As part of a cluster of current research projects I’m currently undertaking on climate, colonialism, and the deep history of interspecies contact, I’ve begun to think about the human gastrointestinal tract as a site of world- and war-making. Drawing on feminist science studies theories that radically undermine the holism and independence of the human body, I am beginning to read and think with the gut as a site of porous repopulation and depopulation of interspecies bodies and energies subjected to the biopolitical management of environmental and state systems. While in contemporary epidemiological and epigenetic thinking, this manifests as a set of discourses on precarity and futurity concerning the capacities of immune systems affected by diet, antibiotics, and contagions, I am learning that there is a longer and broader history of medical thinking about the gut and its networked capacities. This history informs disparate sets of interventions linking the ‘human’ patient to the technological and environmental systems that constitute it, as well as to certain state discourses that invest hope in the gut as a workaround to both the negatively defined rights of liberal bodily integrity and to traditional constructions of welfare and humanitarianism.
I will be presenting my initial, unformed thoughts on ‘instestinal inhumanism’ and ‘gut futurisms’ at the Experiments in Thinking the Human symposium at the University of Illinois in late March 2017.
I want to publicly apologize to Chelsea Manning for misgendering her (using her pre-transition name) in my book BIOINSECURITIES on p135. I drafted the chapter before I knew of her gender transition and did not catch the error in edits. Thanks to Matthew Donovan for alerting me to this mistake. I am mailing a separate apology directly to Manning. My error is all the more severe since I criticized media outlets for failing to use feminine pronouns to refer to Manning in a 2013 blog post. My publisher has agreed to correct the mistake when the book is reprinted.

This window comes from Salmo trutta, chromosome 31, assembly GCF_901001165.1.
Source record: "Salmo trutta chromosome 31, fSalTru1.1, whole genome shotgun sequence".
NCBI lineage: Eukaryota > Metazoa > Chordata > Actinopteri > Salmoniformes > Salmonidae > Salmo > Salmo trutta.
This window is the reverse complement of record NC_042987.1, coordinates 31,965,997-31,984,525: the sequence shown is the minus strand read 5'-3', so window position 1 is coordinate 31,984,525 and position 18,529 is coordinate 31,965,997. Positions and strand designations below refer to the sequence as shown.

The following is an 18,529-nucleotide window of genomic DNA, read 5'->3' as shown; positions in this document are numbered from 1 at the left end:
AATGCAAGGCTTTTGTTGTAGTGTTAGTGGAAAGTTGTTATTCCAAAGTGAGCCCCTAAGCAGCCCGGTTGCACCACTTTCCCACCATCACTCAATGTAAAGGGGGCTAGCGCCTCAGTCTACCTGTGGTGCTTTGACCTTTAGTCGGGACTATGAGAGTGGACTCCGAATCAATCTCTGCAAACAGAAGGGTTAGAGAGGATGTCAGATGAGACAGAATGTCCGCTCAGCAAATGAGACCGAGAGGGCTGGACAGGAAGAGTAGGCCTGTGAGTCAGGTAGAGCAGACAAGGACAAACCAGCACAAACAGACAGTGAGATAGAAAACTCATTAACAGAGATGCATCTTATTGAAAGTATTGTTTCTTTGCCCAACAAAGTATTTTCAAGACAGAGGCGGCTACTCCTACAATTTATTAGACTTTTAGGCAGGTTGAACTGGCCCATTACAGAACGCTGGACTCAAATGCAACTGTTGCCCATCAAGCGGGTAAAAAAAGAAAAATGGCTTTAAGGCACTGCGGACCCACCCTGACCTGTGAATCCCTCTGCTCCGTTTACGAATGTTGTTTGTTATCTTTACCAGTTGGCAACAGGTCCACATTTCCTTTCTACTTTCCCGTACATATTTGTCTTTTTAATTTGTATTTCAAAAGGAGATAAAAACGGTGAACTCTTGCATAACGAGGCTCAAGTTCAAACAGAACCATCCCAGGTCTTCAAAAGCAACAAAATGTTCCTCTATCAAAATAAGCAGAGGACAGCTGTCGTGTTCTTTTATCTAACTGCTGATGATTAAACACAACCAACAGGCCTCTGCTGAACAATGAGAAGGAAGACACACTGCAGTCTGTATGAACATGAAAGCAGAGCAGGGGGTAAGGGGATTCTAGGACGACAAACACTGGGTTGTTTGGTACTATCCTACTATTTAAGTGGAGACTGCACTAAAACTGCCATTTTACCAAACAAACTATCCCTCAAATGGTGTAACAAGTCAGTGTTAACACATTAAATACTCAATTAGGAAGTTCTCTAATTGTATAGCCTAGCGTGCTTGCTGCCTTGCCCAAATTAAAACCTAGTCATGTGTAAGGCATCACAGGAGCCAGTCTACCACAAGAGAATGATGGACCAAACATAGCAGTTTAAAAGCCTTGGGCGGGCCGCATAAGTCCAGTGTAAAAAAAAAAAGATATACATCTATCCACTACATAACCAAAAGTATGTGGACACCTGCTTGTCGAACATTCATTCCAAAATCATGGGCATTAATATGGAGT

I’m excited to join the faculty in the interdisciplinary humanities programs at the University of California, Santa Cruz! I’ll be teaching half-time in Feminist Studies and half-time in Critical Race and Ethnic Studies.
I’m pleased to announce the publication of my new book, Bioinsecurities: Disease Interventions, Empire, and the Government of Species. [info/purchase] [library locator] The book is the first title in the new series ANIMA at Duke University Press, edited by Jasbir Puar and Mel Chen.
In response to a number of incorrect reports about my course on the Literature of 9/11 at UNC-Chapel Hill, I published an op-ed in the Raleigh News & Observer. Please also see the statement from the Department of English and Comparative Literature at UNC, the letter of support from concerned faculty, and the public email about my course from the UNC Provost. The UNC Faculty Council unanimously approved this resolution in defense of the course and of broader institutional protections for academic freedom in teaching. Finally, Kareem Abdul-Jabbar mentions the controversy in an article in Time magazine.